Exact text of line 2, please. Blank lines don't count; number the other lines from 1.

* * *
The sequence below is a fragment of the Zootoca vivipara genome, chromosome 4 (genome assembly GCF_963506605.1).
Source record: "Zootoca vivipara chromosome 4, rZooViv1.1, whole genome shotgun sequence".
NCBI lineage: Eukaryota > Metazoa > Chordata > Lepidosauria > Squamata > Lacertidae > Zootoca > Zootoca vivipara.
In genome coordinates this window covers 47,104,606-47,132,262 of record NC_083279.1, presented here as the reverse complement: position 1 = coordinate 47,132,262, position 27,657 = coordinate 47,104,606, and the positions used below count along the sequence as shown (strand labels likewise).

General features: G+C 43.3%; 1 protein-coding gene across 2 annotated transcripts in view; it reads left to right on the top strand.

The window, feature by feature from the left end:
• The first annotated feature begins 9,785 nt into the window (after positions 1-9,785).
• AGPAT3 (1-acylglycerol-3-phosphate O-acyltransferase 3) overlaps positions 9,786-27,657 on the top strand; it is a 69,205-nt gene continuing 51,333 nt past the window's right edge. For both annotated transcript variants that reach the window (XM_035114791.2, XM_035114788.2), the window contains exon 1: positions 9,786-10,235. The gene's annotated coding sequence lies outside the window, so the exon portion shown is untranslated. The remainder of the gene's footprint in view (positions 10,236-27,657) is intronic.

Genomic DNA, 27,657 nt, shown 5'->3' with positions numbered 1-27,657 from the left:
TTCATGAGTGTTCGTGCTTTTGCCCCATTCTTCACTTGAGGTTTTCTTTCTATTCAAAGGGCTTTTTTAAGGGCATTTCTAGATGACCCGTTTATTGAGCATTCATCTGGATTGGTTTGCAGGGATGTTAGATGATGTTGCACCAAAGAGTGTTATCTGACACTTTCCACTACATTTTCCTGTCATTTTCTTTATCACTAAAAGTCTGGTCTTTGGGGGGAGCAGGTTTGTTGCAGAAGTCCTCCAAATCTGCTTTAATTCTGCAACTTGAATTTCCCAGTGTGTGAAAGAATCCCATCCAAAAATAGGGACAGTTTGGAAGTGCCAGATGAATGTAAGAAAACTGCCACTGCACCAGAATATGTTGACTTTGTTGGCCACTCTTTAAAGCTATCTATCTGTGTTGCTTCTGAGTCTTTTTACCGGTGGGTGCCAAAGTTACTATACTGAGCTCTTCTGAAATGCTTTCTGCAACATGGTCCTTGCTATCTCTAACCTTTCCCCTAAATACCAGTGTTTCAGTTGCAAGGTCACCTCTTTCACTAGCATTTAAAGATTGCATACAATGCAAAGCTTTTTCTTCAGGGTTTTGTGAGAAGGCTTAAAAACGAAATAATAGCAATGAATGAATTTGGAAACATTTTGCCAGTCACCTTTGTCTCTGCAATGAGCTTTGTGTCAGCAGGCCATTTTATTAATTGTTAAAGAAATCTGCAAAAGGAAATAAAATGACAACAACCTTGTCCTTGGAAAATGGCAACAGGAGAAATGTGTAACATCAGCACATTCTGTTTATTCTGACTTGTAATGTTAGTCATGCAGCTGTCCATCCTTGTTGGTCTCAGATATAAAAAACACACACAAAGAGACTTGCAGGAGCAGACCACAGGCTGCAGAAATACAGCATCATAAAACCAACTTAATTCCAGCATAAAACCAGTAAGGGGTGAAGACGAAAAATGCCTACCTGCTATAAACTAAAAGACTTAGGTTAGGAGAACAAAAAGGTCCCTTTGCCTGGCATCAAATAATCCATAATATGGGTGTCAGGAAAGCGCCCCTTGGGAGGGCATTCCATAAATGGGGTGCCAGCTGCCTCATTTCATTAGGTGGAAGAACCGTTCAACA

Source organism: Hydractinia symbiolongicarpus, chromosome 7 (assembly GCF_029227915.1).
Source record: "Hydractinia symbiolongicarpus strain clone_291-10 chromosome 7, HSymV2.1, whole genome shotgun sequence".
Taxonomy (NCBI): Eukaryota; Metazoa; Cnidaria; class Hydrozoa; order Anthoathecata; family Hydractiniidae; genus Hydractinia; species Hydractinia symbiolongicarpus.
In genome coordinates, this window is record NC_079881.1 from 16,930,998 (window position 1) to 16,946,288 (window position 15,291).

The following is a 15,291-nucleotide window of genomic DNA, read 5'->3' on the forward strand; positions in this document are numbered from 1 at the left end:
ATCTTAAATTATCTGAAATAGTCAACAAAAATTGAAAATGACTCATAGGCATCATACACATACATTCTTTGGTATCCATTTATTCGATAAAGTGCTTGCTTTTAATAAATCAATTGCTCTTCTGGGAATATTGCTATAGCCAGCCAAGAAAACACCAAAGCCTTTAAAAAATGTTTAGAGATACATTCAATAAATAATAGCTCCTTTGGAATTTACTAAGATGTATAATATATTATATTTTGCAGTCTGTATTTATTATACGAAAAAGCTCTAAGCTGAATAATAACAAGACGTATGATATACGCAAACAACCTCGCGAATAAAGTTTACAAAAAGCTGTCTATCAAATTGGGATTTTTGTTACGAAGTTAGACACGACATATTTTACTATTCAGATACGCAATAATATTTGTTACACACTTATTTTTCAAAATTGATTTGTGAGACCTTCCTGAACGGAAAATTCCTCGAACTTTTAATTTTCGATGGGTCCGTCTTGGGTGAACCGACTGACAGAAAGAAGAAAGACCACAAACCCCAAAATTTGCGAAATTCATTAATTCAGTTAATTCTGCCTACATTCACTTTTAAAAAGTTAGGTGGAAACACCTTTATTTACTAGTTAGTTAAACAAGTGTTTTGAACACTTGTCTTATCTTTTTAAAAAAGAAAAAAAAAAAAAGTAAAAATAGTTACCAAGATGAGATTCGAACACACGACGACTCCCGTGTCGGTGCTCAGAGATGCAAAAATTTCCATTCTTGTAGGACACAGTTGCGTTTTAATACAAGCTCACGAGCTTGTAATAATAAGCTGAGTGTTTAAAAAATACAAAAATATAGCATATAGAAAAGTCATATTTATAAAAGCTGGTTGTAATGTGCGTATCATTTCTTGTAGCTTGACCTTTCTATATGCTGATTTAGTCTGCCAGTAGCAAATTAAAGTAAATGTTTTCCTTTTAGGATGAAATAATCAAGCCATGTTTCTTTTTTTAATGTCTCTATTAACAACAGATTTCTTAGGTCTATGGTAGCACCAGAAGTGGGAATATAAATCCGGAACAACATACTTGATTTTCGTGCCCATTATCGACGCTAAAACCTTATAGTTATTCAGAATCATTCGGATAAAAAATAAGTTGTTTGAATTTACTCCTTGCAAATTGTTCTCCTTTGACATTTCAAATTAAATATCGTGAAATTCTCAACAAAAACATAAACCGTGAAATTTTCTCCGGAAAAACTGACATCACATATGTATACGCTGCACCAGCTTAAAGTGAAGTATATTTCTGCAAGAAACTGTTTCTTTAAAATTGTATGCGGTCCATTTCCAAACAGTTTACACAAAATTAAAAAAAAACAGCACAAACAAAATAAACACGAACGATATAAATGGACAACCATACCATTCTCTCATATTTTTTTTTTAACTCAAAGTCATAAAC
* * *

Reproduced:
Source record: "Zootoca vivipara chromosome 4, rZooViv1.1, whole genome shotgun sequence".